The parents of six former and current African-American students are suing a Minnesota school district in federal court over allegations of racial discrimination.
In a lawsuit against the Independent School District 112, also known as Eastern Carver County Schools, the parents accused some schools in the district of failing to address multiple cases of racial bullying. The guardians and parents sued on behalf of the students, most of whom are still minors.
The alleged incidents involved students at elementary, middle and high schools across the district, CNN affiliate WCCO reported.
Racist bullying was so rampant, the lawsuit says, a local news story in April started with, "Chaska, it happened again. Another racially charged incident" in the school district. Chaska is a city in Carver County.
By acting indifferently to repeated discrimination complaints, the school district emboldened racist behavior, the lawsuit says.
Here are some allegations from the lawsuit:
September 2018: Students wearing blackface, one in an afro wig, attend a high school football game. The school talked only to parents of black students after the photos appeared in the media.
December 2018: A black student's gym shirt was stolen and returned to his locker at a local middle school with the "N-word" written on it in three places.
February 2019: Two white high school students took a photo wearing a charcoal cosmetic mask with the hashtag #blackface. They posted it on social media, where the lawsuit says it went viral. It's unclear from the lawsuit whether this happened on school grounds, but an African-American student showed it to the principal, who responded "something to the effect of, 'Where is this? Can this go viral?'"
The same month, black students were told not to display several Black History month posters because they were too "controversial." But they say white students were allowed to carry "all lives matter" signs at a rally for school safety.
April 2019: White students posted a Snapchat image of 25 black students with their faces on an area of Google map labeled "Negro Hill." It's unclear whether this happened on school grounds or had any connection to the district.
May 2019: The school district allowed a picture of a white student wearing blackface to be printed in a high school yearbook. The school is having the yearbooks reprinted without the image, KARE reported.
Lawsuit cites insults and attacks
The lawsuit says black students have been called "monkey," told they don't belong, physically assaulted, racially profiled and faced death threats over a race relations assembly at the school. One student said a white student punched him in the face on the school bus while he attended middle school. He was called the "N word," poked with pencils, shot with rubber bands, and threatened, the lawsuit says. He has autism, and had a hard time understanding why others treated him that way, the lawsuit says.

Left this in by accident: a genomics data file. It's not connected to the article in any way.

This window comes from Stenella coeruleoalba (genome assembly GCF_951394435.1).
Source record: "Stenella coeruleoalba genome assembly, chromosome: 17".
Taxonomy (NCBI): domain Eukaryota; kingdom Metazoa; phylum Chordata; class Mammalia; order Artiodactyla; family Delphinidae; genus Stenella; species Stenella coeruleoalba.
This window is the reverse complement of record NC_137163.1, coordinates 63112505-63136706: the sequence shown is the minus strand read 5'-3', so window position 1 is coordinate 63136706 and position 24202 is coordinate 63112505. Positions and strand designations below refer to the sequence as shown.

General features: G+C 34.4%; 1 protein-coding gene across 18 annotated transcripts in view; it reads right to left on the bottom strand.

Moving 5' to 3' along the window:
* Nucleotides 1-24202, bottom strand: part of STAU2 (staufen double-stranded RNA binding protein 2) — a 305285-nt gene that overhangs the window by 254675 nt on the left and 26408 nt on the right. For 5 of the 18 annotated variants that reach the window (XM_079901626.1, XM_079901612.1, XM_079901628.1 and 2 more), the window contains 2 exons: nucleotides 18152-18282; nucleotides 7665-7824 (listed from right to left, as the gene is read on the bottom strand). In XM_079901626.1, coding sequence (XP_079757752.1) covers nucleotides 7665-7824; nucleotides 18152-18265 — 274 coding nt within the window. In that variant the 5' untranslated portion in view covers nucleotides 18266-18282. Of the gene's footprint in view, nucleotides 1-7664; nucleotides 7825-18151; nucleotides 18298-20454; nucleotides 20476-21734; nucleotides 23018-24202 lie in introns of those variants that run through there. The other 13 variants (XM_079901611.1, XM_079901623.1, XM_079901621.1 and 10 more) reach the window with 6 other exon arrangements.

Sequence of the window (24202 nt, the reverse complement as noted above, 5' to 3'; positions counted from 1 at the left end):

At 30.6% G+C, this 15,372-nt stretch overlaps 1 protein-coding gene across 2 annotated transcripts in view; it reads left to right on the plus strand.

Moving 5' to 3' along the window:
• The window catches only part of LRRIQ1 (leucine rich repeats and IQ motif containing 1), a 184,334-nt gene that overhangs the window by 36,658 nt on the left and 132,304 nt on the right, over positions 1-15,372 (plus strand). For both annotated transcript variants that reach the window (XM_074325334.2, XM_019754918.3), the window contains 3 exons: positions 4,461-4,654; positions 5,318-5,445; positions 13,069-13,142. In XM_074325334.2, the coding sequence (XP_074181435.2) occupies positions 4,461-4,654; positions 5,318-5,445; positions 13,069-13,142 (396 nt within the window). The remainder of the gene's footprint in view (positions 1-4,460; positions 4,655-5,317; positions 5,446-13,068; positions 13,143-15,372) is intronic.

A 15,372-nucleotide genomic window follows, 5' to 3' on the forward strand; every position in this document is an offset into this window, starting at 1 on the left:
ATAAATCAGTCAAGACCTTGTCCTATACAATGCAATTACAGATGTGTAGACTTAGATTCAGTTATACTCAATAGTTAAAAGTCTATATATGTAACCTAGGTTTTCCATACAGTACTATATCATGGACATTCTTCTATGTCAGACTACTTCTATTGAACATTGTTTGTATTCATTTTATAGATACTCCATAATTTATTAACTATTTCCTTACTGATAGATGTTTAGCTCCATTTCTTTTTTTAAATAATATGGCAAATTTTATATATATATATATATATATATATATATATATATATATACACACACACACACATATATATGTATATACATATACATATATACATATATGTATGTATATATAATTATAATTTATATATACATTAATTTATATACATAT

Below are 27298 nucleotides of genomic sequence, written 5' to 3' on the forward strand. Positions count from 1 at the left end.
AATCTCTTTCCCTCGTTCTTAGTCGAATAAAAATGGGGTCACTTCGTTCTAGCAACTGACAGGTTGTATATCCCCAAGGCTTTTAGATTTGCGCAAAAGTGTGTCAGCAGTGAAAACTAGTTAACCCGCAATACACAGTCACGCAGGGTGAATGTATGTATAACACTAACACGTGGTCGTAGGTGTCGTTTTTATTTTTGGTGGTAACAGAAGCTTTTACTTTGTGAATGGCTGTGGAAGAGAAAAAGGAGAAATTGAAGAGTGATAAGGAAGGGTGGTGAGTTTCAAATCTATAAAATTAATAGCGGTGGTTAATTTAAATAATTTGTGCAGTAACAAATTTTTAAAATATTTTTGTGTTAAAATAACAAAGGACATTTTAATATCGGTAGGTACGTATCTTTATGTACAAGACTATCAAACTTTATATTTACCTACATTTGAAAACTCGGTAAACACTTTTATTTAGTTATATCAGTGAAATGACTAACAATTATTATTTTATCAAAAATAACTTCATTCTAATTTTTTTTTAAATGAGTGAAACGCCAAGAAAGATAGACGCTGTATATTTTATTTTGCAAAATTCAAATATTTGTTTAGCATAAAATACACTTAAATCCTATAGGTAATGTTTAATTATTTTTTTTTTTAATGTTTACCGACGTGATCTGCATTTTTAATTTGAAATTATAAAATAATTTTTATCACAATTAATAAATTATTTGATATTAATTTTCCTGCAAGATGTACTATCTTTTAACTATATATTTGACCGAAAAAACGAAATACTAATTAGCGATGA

Four of six plaintiffs left the schools
As a result of the harassment, the lawsuit alleges, the students suffered emotional trauma and education disruption, with some leaving the district for their own personal wellbeing. Four of the six plaintiffs left schools in the district due to the multiple racist incidents and the lack of action, the lawsuit alleges.
"And throughout all of this, ISD 112 has turned a blind eye and failed to meaningfully address the racism once and for all," the lawsuit alleges.
Instead of meaningful consequences for their actions, the lawsuit says, the white students have been given escorts to protect them from being targeted by the African- American students they victimized.
During some of the incidents, teachers were present or administrators were informed of racist behavior, but the school district failed to "take meaningful action," the lawsuit says.
The students want a jury trial
The Independent School District 112 told CNN it cannot comment on specific litigation. The district's superintendent, Clint Christopher, wrote a letter last week to Minnesota Attorney General Keith Ellison, pledging more efforts to ensure inclusion.
In the letter, he said the district is committed to an educational environment where all students feel safe and included. A 2015 survey showed about 3.3% of the students in the district are black, according to the Office of Civil Rights.
"We have ... been working in earnest to move the needle and improve outcomes for every child that walks through our doors," Christopher wrote. Ellison declined to comment when reached by CNN.
The lawsuit was filed Tuesday in the US District Court of Minnesota. The six students want a jury trial to determine damages in excess of $75,000 for mental anguish and emotional distress.
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